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Special Exhibition Arab Weavers – Christian Kings. Medieval textiles from Spain 11 May to 8 November 2020

From the 8th century until 1492, large parts of Spain were ruled by Muslim dynasties. Despite their on-going conflict with them, the Christian kings in the north gladly availed themselves of the magnificent cloth woven by Muslim weavers. They had these sumptuous textiles made up into robes both secular and sacred. The silks exhibited here are important historical source materials and attest to a lively cultural exchange. Download Press Release

 

Silks from Almería

Their praises were sung as much by chroniclers of the Muslim world as by poets from Christian Europe. The silks are patterned with large medallions containing eagles or chimeras, often accompanied with an Arabic blessing. They changed hands as war booty, diplomatic gifts or merchandise. They have survived primarily as precious wrappings for the relics of Christian saints. | Eagle Silk, Almería, 1st half of the 12th century, inv. no. 2655a-e/2659

Heraldic Cloth

The Kingdoms of Castile and León were finally united in 1230. The members of the royal family used exquisite heraldic cloth to visibly assert their hegemonic claims. Woven by Muslim weavers, the heraldic beasts often look very oriental indeed. | Relic from the burial mantle of King Ferdinand III, Spain, 1st half of the 13th century, silk tapestry, inv. no. 3967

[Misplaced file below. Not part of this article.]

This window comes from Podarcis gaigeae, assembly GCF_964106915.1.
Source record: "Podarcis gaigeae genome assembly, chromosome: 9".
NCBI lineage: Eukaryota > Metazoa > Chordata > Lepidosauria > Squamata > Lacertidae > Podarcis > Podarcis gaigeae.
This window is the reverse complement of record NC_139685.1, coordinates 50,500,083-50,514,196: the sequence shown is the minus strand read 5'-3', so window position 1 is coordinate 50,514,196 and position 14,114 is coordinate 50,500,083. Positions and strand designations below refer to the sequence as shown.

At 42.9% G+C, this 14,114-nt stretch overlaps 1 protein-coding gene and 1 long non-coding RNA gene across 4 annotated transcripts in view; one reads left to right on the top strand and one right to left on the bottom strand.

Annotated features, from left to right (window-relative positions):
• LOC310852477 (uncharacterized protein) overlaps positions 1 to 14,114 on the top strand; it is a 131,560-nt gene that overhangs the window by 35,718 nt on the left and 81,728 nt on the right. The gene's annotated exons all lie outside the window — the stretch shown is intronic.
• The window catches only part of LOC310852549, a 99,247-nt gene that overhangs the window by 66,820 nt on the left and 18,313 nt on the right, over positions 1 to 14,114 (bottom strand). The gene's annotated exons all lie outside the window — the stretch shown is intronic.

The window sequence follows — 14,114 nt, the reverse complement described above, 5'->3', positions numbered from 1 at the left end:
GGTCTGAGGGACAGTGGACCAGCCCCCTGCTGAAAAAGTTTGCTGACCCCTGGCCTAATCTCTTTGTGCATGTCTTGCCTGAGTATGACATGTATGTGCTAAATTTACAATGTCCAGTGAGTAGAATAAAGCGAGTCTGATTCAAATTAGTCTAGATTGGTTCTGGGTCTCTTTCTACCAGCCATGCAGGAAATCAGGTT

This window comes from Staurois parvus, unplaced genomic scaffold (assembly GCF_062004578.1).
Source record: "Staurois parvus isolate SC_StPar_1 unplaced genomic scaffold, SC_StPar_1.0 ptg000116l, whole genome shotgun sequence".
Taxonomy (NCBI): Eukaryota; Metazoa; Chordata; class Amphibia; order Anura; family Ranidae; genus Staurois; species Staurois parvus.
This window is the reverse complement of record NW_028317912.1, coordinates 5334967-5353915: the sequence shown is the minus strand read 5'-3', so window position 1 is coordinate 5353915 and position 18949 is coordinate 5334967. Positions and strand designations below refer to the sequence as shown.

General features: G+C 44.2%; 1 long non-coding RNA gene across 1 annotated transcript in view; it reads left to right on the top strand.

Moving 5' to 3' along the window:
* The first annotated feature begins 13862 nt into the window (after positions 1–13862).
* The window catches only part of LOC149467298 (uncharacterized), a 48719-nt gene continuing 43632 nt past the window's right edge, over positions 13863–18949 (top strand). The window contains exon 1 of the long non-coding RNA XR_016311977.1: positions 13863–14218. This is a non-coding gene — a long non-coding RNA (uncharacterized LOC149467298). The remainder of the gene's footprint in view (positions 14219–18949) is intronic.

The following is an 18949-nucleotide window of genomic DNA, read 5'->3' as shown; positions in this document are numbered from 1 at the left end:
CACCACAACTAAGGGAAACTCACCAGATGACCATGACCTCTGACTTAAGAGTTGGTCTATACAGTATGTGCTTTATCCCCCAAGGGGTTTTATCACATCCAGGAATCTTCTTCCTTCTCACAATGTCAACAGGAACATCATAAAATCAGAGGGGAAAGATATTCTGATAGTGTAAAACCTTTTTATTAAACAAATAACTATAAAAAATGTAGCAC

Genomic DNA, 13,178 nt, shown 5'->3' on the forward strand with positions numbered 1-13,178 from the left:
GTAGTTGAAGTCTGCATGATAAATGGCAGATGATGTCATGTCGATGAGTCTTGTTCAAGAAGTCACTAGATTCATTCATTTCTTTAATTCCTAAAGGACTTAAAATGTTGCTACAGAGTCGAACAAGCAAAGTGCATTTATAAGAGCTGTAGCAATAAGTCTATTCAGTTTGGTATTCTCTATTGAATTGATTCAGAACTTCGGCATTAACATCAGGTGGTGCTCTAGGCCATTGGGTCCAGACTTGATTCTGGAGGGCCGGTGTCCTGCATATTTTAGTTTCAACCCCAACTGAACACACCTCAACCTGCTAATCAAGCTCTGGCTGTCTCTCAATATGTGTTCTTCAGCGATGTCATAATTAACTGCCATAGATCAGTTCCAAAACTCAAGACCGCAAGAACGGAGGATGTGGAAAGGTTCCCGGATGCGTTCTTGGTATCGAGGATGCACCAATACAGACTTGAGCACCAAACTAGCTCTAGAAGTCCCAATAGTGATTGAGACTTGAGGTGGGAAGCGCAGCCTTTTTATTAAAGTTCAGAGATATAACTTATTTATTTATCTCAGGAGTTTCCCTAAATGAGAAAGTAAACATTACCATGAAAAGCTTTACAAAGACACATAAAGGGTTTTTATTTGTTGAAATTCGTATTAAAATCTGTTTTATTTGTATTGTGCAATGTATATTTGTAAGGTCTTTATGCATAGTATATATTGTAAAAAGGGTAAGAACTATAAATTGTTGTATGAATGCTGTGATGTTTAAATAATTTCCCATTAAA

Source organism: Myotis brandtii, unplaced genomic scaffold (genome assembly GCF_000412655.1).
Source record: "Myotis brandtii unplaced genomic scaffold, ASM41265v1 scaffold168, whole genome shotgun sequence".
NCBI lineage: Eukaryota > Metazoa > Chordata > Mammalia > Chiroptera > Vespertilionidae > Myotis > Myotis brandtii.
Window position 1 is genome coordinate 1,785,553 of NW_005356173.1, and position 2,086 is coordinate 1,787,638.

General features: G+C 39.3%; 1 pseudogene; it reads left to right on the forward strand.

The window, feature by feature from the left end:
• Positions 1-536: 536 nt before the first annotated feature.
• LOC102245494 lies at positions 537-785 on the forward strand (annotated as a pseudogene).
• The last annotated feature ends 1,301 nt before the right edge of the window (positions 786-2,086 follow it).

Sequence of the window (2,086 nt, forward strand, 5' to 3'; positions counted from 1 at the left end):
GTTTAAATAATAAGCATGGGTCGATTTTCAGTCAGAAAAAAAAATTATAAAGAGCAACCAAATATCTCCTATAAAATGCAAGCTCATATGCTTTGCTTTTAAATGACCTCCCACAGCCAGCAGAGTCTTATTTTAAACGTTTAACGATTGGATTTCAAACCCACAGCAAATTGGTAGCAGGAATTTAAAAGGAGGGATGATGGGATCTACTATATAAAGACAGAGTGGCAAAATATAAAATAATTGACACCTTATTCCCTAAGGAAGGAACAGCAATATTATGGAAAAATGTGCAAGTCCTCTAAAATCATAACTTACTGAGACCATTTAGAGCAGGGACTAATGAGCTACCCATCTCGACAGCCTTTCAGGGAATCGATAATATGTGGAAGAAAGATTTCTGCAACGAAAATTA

Textile Decorations from the Alhambra

The Muslim elite had their interiors decorated with ornamental stucco, colourful wall tiles, intricate wood carvings and brightly coloured silk hangings. Many combine poetic text passages with sophisticated geometric patterns. In a nod to the famous palace of the Nasrid Dynasty in Granada, these textiles are known as “Alhambra silks”. | Fragment of a silk hanging with geometric patterns and inscriptions, Granada, 14th to 15th century, inv. no. 211

Ecclesiastical Magnificence

The Catholic Monarchs, Ferdinand II of Aragón and Isabella I of Castile ceremoniously entered Granada in 1492, shortly after the last Emir, Muhammad XII, had vacated the Alhambra. They commemorated their conquest by bestowing extravagant gifts on the church. Cathedrals, convents and parish churches all over Spain were given luxurious textiles. | Annunciation angel, Barcelona (?), c. 1410–1430, gold and silk embroidery on linen, inv. no. 100